7. Having heard the learned Counsel for both the sides at length, I am satisfied that the order of the learned Maharashtra Revenue Tribunal is not sustainable. In the first place the Maharashtra Revenue Tribunal ought to have taken into account the position that it was being called upon to upset the concurrent findings of fact and that these findings of fact were arrived at on the basis of evidence. It is settled law that the Maharashtra Revenue Tribunal is not entitled to reappreciate the evidence and interfere with the findings of fact in the exercise of its revisional jurisdiction.
8. Secondly,it appears that the Maharashtra Revenue Tribunal has clearly misread its earlier order dated 24th September, 1984 and observed that its observation therein are simply a reproduction of the arguments of the advocates for the Petitioner herein i.e. Vithal and Respondent No.2 herein i.e. his brother Patilbuwa. The Maharashtra Revenue Tribunal has gone to the extent of observing that it had not given any finding about tenancy and therefore the Sub-Divisional Officer could not have read the order as giving a finding of tenancy. In other words, the Maharashtra Revenue Tribunal has held that by its earlier order there was no finding that Vithal and Patilbuwa were tenants of the suit land. This does not appear to be correct. In paragraph 6 of the earlier order dated 24th September, 1984, there is no doubt that the argument of the learned Counsel for the Vithal and Patilbuwa have been reproduced. These arguments are reproduced in the first three sentences of that paragraph. Thereafter, however, the Maharashtra Revenue Tribunal has made observation which includes the observation that the Vithal and Patilbuwa are tenants in respect of the suit land. Moreover, while delivering the operative part of the order, the Maharashtra Revenue Tribunal has directed the matter to proceed in accordance with law as per the observations made above by the learned Member. The only observations that are made are those that lead to the conclusion that Vithal and Patilbuwa are tenants.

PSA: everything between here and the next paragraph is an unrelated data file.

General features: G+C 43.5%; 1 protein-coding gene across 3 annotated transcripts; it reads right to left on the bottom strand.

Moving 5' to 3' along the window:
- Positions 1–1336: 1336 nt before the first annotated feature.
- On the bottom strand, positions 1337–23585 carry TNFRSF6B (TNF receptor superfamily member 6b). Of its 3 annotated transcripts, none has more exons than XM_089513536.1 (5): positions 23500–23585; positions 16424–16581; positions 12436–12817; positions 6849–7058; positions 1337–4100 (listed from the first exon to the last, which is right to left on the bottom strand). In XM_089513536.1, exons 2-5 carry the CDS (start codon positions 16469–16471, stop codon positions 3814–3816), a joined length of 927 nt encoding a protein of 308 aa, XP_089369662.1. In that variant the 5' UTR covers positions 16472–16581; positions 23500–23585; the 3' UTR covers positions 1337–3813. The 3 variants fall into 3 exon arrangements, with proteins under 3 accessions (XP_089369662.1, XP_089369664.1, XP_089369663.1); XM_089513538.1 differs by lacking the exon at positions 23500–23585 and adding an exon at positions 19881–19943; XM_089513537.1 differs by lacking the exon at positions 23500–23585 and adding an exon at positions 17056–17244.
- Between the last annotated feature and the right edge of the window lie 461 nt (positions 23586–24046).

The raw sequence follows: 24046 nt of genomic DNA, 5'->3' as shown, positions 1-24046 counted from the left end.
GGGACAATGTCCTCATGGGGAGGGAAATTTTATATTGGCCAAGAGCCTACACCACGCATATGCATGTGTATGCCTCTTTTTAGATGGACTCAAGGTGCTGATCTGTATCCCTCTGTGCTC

9. Mr. Shah, learned Counsel for the Petitioner further points out and in my view rightly that Maharashtra Revenue Tribunal remanded the matter for a fresh inquiry under Section 32-G of the Bombay Tenancy Act. Now, a plain reading of Section 32-G would show that it is a provision which empowers the Tribunal to determine the purchase price of the land to be paid by tenants who are in possession on 1st April, 1957. Unless the Maharashtra Revenue Tribunal was of view that Vithal and Patilbuwa are tenants, there was no question of remanding the matter back for an enquiry under Section 32-G of the Bombay Tenancy Act.
10. Mr. Gokhale, learned Counsel for the Respondents,however, submitted that the deposition of the Petitioner Vithal and his brother Patilbuwa would show that they were not in possession on 1st April, 1957 since they have stated in the deposition recorded in March April, 1981 that they were dispossessed prior to 1957. Apart from the fact that phraseology of the deposition is not exact, this court would not venture into the area of reappreciation of the evidence at this stage of the matter.
In the circumstances of the case, there shall be no order as to costs.
P. A. to give ordinary copy of this order to the parties concerned.